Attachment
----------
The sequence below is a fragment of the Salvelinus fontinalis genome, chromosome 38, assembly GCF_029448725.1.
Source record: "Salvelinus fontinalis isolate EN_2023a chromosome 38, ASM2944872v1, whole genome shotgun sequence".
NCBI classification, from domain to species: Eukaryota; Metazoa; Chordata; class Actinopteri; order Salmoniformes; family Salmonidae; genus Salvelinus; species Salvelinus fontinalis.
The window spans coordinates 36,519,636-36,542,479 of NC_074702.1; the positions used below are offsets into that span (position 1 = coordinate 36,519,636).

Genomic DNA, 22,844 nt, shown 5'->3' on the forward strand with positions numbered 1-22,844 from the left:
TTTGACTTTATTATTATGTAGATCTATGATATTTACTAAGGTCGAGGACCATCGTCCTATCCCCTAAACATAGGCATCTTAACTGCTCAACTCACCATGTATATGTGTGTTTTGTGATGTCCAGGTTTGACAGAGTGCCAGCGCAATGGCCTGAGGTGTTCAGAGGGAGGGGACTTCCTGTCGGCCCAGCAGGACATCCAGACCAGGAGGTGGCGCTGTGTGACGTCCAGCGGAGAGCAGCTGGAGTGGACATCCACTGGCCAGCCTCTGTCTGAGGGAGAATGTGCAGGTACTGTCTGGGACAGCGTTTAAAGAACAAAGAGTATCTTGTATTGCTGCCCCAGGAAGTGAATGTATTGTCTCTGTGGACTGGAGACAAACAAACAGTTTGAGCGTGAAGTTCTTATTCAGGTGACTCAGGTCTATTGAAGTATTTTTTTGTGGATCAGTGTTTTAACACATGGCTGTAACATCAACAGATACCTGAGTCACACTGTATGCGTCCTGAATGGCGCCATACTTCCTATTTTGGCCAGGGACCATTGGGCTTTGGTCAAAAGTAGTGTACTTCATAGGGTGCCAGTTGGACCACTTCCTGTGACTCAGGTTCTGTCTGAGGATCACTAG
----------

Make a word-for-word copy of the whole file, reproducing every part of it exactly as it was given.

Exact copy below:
The sequence below is a fragment of the Salvelinus fontinalis genome, chromosome 38, assembly GCF_029448725.1.
Source record: "Salvelinus fontinalis isolate EN_2023a chromosome 38, ASM2944872v1, whole genome shotgun sequence".
NCBI classification, from domain to species: Eukaryota; Metazoa; Chordata; class Actinopteri; order Salmoniformes; family Salmonidae; genus Salvelinus; species Salvelinus fontinalis.
The window spans coordinates 36,519,636-36,542,479 of NC_074702.1; the positions used below are offsets into that span (position 1 = coordinate 36,519,636).

Genomic DNA, 22,844 nt, shown 5'->3' on the forward strand with positions numbered 1-22,844 from the left:
TTTGACTTTATTATTATGTAGATCTATGATATTTACTAAGGTCGAGGACCATCGTCCTATCCCCTAAACATAGGCATCTTAACTGCTCAACTCACCATGTATATGTGTGTTTTGTGATGTCCAGGTTTGACAGAGTGCCAGCGCAATGGCCTGAGGTGTTCAGAGGGAGGGGACTTCCTGTCGGCCCAGCAGGACATCCAGACCAGGAGGTGGCGCTGTGTGACGTCCAGCGGAGAGCAGCTGGAGTGGACATCCACTGGCCAGCCTCTGTCTGAGGGAGAATGTGCAGGTACTGTCTGGGACAGCGTTTAAAGAACAAAGAGTATCTTGTATTGCTGCCCCAGGAAGTGAATGTATTGTCTCTGTGGACTGGAGACAAACAAACAGTTTGAGCGTGAAGTTCTTATTCAGGTGACTCAGGTCTATTGAAGTATTTTTTTGTGGATCAGTGTTTTAACACATGGCTGTAACATCAACAGATACCTGAGTCACACTGTATGCGTCCTGAATGGCGCCATACTTCCTATTTTGGCCAGGGACCATTGGGCTTTGGTCAAAAGTAGTGTACTTCATAGGGTGCCAGTTGGACCACTTCCTGTGACTCAGGTTCTGTCTGAGGATCACTAG